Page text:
Today in North America, BULLY, a documentary about bullying, opens in half a dozen selected theaters. The documentary has been talked about online for nearly a year (since its screening at the TriBeCa Film Fest in Spring 2011), is a darling of the news media, and was the subject of a celebrity-led petition drive by thousands. Directed by Lee Hirsch and written and produced by Hirsch and Cynthia Lowen, it follows several children as they get bullied in their daily lives, and records the adults and educators who fail to empathize or protect them. (View a two minute trailer here.)

This film about BULLYING was itself bullied by the anonymous adults that serve on the Motion Picture Association of America’s (MPAA) ratings board. The MPAA insisted on an “R” rating for BULLY, which prohibits young audiences from seeing the film without an accompanying adult. Harvey and Bob Weinstein’s “The Weinstein Company” is the documentary’s distributor, and will release BULLY without a rating; but some theater chains, such as AMC, are not able to screen unrated films.

The MPAA, which was “created” by the Hollywood film industry as a way to “self regulate” films and stave off local communities and diocese leaders from censoring films, is a secretive body known for its conservatism. Drop the “F” word in a film, and you can expect an “R” rating. Cut off someone’s bloody head, or kill teens as in The Hunger Games, and you can expect just a PG-13. Do they care that 13 million children will be bullied in 2012, and that 3 million kids will skip school due to bullying? Perhaps. But it seems that their primary mission is to preserve Hollywood revenue, not bring about social education.

THANKFULLY, a national Jewish youth group, BBYO, has risen to the occasion, and will foil the MPAA’s attempt to limit the documentary’s release. The film’s director, Lee Hirsch, a graduate of the Putney School in Vermont and Hampshire College, was bullied as a pre-teen, growing up on Long Island, NY. Hirsch attended the international BBYO conference in Atlanta in February, screened the film, discussed it, and even introduced the attendees to the parents of one of the bullied children. The screening was followed by discussions on Jewish values and the “Facing History” anti-bullying curriculum. (Coincidentally, the Bully Project film, Facing History, and BBYO are all grantees of the Einhorn Family Charitable Trust) The BBYO teen leaders in attendance decided to take action, and partnered with The Bully Project to bring the film to Jewish teen audiences. In April, screenings will be held for teens in New York City, Los Angeles, Atlanta, Boston, Chicago, Minneapolis, Philadelphia, St. Louis, San Francisco, Seattle, Washington, DC, Dallas, Detroit, and other cities.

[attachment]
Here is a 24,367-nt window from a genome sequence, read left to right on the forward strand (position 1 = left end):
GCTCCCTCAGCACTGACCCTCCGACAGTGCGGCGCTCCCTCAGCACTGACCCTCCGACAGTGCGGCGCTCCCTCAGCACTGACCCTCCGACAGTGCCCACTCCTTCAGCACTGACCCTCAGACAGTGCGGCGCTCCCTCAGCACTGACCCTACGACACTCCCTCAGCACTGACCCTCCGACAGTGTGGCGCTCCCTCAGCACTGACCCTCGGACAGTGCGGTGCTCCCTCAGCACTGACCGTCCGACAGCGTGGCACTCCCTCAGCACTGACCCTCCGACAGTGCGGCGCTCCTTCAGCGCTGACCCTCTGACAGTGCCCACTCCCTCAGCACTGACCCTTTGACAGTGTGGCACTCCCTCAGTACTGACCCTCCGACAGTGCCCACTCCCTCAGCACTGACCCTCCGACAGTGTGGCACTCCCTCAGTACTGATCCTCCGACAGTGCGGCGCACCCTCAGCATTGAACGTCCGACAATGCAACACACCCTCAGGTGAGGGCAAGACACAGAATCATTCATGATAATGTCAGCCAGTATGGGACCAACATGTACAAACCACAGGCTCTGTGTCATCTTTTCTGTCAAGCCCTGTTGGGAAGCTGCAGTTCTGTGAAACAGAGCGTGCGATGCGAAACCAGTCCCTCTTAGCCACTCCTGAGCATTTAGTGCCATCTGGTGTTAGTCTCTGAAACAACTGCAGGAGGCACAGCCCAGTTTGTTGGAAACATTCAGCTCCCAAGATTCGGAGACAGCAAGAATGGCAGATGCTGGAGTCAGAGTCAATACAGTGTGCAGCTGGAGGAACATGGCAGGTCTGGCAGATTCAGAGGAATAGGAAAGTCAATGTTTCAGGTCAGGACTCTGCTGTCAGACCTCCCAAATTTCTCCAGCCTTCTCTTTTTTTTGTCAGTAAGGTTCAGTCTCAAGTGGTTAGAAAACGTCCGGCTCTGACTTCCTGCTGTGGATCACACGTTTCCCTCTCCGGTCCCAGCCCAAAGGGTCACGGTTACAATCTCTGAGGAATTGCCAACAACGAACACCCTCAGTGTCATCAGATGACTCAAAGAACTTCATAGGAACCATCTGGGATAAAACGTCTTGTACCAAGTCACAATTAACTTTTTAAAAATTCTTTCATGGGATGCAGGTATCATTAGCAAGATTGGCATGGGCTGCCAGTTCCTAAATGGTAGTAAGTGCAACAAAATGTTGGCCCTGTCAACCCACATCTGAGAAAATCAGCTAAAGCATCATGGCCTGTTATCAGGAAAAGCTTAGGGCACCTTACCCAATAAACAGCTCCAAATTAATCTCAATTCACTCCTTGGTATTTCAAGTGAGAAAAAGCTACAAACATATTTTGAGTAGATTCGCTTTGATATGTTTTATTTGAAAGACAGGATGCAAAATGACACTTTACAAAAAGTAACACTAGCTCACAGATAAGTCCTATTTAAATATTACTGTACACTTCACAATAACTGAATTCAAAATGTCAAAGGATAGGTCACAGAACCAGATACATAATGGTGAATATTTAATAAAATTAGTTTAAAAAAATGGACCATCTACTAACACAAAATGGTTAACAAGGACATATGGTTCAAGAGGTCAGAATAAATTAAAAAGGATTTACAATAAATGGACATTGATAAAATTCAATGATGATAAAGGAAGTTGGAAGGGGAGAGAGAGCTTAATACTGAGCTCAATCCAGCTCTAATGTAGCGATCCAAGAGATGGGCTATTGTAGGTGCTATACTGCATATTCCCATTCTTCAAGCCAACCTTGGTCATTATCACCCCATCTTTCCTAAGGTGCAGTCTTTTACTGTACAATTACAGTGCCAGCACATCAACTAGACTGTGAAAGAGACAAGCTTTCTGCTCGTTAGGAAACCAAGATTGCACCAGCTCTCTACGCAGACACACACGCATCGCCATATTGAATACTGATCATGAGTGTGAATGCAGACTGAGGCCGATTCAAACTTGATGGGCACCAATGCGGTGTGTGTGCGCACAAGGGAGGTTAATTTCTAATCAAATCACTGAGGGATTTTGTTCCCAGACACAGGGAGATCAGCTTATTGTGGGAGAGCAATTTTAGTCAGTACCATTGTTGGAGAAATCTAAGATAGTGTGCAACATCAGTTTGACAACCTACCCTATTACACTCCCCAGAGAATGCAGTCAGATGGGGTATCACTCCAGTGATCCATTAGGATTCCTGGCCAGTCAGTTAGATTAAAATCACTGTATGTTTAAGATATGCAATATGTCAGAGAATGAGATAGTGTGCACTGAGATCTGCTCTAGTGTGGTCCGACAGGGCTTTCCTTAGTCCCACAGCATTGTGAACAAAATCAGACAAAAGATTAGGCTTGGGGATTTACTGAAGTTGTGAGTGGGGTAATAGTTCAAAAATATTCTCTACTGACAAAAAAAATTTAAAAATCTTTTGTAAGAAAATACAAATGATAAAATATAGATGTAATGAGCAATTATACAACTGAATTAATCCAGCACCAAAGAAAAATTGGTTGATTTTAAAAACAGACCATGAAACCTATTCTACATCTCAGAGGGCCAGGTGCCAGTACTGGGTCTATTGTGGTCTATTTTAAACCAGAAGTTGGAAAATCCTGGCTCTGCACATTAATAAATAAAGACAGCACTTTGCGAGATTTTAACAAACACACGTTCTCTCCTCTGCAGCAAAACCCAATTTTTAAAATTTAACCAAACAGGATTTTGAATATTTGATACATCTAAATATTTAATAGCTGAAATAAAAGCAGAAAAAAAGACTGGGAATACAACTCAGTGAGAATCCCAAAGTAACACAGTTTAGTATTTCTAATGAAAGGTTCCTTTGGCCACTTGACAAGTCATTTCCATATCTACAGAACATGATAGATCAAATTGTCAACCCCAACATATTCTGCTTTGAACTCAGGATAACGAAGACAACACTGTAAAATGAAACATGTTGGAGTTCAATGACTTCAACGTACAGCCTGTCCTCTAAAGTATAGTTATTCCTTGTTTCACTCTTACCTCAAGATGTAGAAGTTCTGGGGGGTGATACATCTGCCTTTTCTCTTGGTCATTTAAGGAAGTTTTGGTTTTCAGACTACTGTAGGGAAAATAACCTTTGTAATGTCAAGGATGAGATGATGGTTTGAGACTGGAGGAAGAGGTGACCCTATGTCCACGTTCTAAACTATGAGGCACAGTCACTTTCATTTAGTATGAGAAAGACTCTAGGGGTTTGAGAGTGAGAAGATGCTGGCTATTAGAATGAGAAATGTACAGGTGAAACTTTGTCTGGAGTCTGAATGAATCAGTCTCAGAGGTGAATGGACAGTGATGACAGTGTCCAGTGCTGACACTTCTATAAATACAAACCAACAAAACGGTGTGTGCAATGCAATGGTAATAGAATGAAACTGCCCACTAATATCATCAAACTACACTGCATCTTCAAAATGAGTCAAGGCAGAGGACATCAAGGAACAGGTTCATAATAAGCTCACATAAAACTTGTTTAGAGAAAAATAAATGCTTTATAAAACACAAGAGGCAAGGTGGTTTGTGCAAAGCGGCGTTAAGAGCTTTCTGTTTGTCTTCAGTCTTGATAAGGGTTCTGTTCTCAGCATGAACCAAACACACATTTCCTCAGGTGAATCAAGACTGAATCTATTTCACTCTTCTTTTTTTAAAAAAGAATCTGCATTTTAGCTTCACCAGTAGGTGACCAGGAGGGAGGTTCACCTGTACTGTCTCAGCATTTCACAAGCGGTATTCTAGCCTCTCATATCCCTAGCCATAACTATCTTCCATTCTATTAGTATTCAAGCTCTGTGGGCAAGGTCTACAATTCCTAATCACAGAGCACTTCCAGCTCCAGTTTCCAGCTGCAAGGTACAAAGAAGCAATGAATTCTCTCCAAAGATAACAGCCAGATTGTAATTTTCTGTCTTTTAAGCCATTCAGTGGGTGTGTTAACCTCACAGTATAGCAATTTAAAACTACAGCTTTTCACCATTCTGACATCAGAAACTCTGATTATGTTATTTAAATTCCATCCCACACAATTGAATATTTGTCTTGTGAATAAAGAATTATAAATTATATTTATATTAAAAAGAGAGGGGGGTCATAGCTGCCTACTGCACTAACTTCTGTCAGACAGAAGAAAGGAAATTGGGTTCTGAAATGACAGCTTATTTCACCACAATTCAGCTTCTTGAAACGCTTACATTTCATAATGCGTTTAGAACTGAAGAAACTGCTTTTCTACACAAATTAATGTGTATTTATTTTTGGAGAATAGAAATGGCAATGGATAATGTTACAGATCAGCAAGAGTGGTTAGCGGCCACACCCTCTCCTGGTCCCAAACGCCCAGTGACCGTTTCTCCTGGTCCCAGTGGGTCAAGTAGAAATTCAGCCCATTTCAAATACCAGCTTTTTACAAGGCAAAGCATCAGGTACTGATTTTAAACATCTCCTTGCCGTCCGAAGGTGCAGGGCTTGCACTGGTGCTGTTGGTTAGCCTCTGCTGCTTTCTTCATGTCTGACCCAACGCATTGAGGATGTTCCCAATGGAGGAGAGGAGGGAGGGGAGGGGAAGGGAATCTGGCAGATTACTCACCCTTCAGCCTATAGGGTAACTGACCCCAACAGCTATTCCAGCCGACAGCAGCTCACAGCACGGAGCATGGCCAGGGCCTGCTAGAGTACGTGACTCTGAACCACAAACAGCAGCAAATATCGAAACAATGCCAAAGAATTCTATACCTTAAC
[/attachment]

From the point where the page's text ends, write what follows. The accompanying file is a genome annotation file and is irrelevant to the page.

Bravo to BBYO, affiliated JCC’s. Keshet, NFTY, and the other groups that are taking this issue into their own hands. For those looking to take action against bullying now, BBYO happens to be collecting signatures from teens and their families as a part of BBYO’s Stand UP for Each Other Campaign for Respect and Inclusion, a grassroots effort focused on creating safe and welcome communities for all Jewish teens. All signatures will contribute towards The Bully Project’s goal to reach one million teens
To sign the petitions, learn more and register, visit BBYO.ORG/BULLY

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